Mets don't question Jon Niese's heart

ARLINGTON, Texas -- New York Mets left-hander Jon Niese had a rapid heartbeat and felt like he was in a sauna while pitching in the sixth inning on Saturday. He was allowed to face one additional batter, then removed as a precaution. He was subsequently examined by a Texas Rangers doctor, who found nothing imminently alarming.

Now Niese will wait until Tuesday to get an intensive medical examination, likely involving a cardiologist. And it will occur in Detroit, the next stop on the Mets' road trip -- after Niese spends Monday's team off-day a two-hour drive away at home in Ohio, according to manager Terry Collins.

"Nobody seems to be too concerned about it," Collins said.


Look, there has been no shortage of Mets medical issues in recent years that have prompted raised eyebrows. Switch-hitter Jose Reyes was allowed to bat right-handed against right-handed pitching last summer while dealing with a right oblique strain. The failure to shut Reyes down and place him on the disabled list for a modest amount of time prompted the injury to linger.

Then, just last week, the Mets disclosed that first baseman Ike Davis actually had cartilage damage in his left ankle, and that the boot he had been wearing may have restricted circulation and slowed healing.

You can botch treatment for obliques and ankles, but why take any chances with a heart issue? Wasn't a change in the front office supposed to inject some common sense into the equation?

The likelihood is Niese has nothing severe. Saturday's rapid heartbeat may even have been induced by the mid-90s heat. But Niese said he had experienced the issue before on the mound, even in cooler climates.

Is it really sane -- even if there is an infinitesimally small chance of it being more severe -- to have Niese wait three full days for an exhaustive exam?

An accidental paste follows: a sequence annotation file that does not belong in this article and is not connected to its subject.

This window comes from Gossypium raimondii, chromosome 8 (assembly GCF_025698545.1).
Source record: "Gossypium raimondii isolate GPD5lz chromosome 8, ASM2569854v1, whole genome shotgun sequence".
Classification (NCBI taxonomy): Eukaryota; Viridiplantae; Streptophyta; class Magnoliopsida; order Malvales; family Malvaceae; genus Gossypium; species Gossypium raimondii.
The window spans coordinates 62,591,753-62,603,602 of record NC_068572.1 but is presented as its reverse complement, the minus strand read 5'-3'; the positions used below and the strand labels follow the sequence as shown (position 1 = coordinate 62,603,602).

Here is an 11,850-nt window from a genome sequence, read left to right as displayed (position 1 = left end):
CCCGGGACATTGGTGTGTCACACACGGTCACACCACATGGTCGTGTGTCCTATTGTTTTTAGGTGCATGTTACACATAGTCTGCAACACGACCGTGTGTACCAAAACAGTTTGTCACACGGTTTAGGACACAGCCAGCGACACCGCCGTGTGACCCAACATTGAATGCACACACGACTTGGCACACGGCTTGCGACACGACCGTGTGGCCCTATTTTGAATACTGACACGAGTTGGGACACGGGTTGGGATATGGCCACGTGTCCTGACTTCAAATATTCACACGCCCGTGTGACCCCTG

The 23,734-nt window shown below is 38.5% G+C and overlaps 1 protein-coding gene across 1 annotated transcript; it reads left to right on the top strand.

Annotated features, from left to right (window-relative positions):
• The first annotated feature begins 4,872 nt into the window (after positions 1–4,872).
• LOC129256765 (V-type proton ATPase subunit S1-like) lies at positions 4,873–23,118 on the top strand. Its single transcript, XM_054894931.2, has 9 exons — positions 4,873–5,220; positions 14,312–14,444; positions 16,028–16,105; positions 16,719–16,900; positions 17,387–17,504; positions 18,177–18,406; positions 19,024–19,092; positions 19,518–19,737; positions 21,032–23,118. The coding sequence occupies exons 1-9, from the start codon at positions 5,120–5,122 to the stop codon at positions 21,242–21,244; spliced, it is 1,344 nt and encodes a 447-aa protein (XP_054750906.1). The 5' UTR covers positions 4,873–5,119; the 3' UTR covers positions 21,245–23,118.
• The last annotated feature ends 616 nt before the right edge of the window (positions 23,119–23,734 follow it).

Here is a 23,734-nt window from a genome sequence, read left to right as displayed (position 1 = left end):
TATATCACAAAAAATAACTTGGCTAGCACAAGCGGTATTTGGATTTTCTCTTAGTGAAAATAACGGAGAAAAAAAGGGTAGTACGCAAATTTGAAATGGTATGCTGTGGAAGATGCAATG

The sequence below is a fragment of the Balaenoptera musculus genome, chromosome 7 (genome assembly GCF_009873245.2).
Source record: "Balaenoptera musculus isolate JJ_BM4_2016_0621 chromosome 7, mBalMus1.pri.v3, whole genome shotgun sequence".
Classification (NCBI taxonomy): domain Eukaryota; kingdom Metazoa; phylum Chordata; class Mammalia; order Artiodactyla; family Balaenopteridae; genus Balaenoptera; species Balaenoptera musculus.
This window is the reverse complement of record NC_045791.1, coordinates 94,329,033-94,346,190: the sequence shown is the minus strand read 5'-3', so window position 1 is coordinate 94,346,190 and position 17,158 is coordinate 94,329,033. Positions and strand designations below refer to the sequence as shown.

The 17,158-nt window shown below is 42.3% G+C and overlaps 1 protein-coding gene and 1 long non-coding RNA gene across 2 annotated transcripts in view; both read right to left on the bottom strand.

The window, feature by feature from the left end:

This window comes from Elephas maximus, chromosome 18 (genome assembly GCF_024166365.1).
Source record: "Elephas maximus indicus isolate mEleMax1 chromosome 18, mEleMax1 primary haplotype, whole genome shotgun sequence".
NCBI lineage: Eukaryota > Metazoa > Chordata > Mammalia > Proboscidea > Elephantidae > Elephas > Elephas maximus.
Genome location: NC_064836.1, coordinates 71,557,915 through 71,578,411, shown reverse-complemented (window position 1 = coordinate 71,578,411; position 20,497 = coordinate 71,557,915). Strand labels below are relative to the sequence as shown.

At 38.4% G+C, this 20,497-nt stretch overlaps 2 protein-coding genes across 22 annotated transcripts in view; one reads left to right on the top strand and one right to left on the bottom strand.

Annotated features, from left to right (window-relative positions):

Niese ought to have been pulled from the game right away and not allowed to throw another pitch. And he certainly should have been taken to a hospital immediately afterward for a battery of tests. (They probably have some pretty good facilities in the Dallas-Fort Worth area.)

Is that opinion based on any medical training? No. It's common sense. And it's not about Collins. He is relying on the recommendations of trainers and medical personnel.

When I presented to a Mets staffer the line of thinking that Niese ought to be exhaustively checked right away, he said: "That would make a lot of sense."

Asked how extensive medical testing could wait 72 hours, the person replied: "Or three months."

That is a reference to Niese having the issue before.

"Just random times -- sometimes not in the heat," Niese acknowledged after Saturday's game about the issue arising in the past. "It's one of those things where the adrenaline goes and the heart starts racing and you take a deep breath and calm down."

The left-hander added that those previous episodes did not trigger a battery of tests. He annually had passed a physical in spring training, and in his mind that was good enough. Except someone should have told him it isn't enough.

On Sunday, Niese actually did his standard day-after-start running around the warning track at Rangers Ballpark with no one monitoring him.

Why can't the Mets, just this once, take the most conservative path with a health issue?